A look at the argument that cinema should have trigger warnings after the backlash faced by Todd Phillip’s “Joker”, starring Joaquin Phoenix.

Joker hit Indian movie theatres on October 2nd, to a lot of hype and excitement. The movie has been produced by Warner Brothers and Village Roadshow Pictures. Based on the famous character Joker from the DC Universe, the movie portrayed a very human depiction of his origin story; a major detour from most other comic book movies, due to its overall dark and grisly theme. The movie focuses on themes of loneliness, social isolation, mental illness, and suicidal urges.

The movie is a work of art which can put you through a myriad of emotions, but is it for everyone to watch? There have been concerns over how people would react to the movie because of the themes portrayed in it, with a national theatre chain in the USA going as far as banning face paint, costumes, and masks in all screenings of the films due to fears of violence. People also walked out of theatre because of the intensity of the film, and called for the need of a trigger warning at the beginning of the film about the themes portrayed.

In today’s day and age, it is important to realise how important mental health is. While not taking away from the artistic brilliance of “Joker”, it is important for film makers and artists to realise that certain topics and images can trigger people in a very negative way. Therefore, a warning beforehand is necessary so that those who do not wish to be subjected to things which might affect them negatively, are protected. We are finally living in a day and age where many people have been brave enough to open up about their issues, and where the importance of mental health is finally being realised. This should be translated into our media and entertainment too. While films depicting these issues should not be stopped because they are important, a trigger warning is necessary in various ways. 

Prachi Johri, a second year student from Indraprashtha College for Women says “In my opinion, I believe that “Joker” should have a trigger warning in it, because it’s firstly based on mental illness, and can be triggering for a lot of people. So a warning will make sure that people with such problems or triggers will not watch the movie, or bring someone whom they trust with them as a support if anything happens. Secondly, the movie is straight up validating murder and a chaotic movement.” 

“Taxi Driver”, an amazing and hard hitting film was released in 1976. Starring Robert De Niro, who also stars in “Joker”,  the movie was made around many of the same themes as “Joker”, however it did not have a trigger warning at the beginning. The very fact that this incredibly important conversation has come into play now just shows how society has opened its eyes towards the issue of mental well-being, and the important role it plays in our lives.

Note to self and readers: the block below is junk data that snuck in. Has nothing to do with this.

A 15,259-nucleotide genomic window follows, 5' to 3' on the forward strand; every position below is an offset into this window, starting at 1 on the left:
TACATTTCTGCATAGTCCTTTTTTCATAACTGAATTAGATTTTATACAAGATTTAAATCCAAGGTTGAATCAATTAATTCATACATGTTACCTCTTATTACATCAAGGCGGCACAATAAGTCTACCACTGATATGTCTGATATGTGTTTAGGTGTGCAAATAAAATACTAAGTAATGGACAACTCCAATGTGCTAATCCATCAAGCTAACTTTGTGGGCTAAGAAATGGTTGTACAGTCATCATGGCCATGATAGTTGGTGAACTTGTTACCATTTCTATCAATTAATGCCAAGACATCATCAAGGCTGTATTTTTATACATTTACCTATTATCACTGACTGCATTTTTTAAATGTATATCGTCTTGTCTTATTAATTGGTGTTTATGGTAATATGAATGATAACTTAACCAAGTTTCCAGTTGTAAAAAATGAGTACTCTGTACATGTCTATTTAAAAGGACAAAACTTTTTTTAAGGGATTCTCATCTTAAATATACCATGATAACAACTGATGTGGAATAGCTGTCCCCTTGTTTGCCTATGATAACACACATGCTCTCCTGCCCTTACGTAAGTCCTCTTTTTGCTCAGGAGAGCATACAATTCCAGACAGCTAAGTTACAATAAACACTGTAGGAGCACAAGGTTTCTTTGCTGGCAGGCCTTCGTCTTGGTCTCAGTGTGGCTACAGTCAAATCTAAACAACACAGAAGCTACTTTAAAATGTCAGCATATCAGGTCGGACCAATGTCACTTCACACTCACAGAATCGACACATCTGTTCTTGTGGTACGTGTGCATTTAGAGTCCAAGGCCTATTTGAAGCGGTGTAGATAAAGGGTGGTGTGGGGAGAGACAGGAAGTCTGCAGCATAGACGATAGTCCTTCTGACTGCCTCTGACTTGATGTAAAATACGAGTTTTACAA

Prabhanu Kumar Das

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The fifth movie coming from the DC Comics franchise is entertaining-in-parts and reviving, quite literally, with the least muscles flexing from our heroes in their quest to save the humanity.

After the frustrating crises which the previous film Batman vs. Superman had created, the DC Extended Universe was in a desperate need to right those wrongs, mend the loose ends, and make the world believe that DC movies were more than ever-extending duels of our confused heroes fighting for equally confused and comical reasons. This time the heroes quarreled for simpler reasons, and thankfully, did not fight for too long among themselves. It was obvious that the directors had made it a point to not bombard the scenes with chaotic action scenes. The plot was smooth, though it was awkwardly superficial at times.

Ben Affleck, once again, looked uncomfortable in the Bat Suit (even the Bat Suit looked uncomfortable having to bear with him). It is amazing how Ben Affleck has single-handedly made the audience believe that Batman is a normal human with powers too trivial to be called a Superhero. Director Zack Snyder must be aware of this fact, as the focus gradually shifts to other heroes. Gal Gadot owned the screen with her fighting sequences, and other characters too were able to do justice to their roles even in the economy of the shallow plot.

The first half of the movie is promising, with its terrific CGI sequences. The later half develops towards our villain, Steppenwolf and his army of Parademon that is trying to capitalise on the absence of Superman. He goes on hunting for his power sources in Amazon and Atlantis and finally lands up in the zone of our heroes. But a disappointing second half does to him what Germany did to Brazil in the World Cup, almost demoralising the petty thing and making him clearly the weakest villain of our times, with a fitting end.

If you are not planning on dressing up as Batman, Superman, or Wonder Woman in the Comic-Con, then you should definitely give Justice League a miss.


Image Credits– Alpha Coders

Nikhil Kumar
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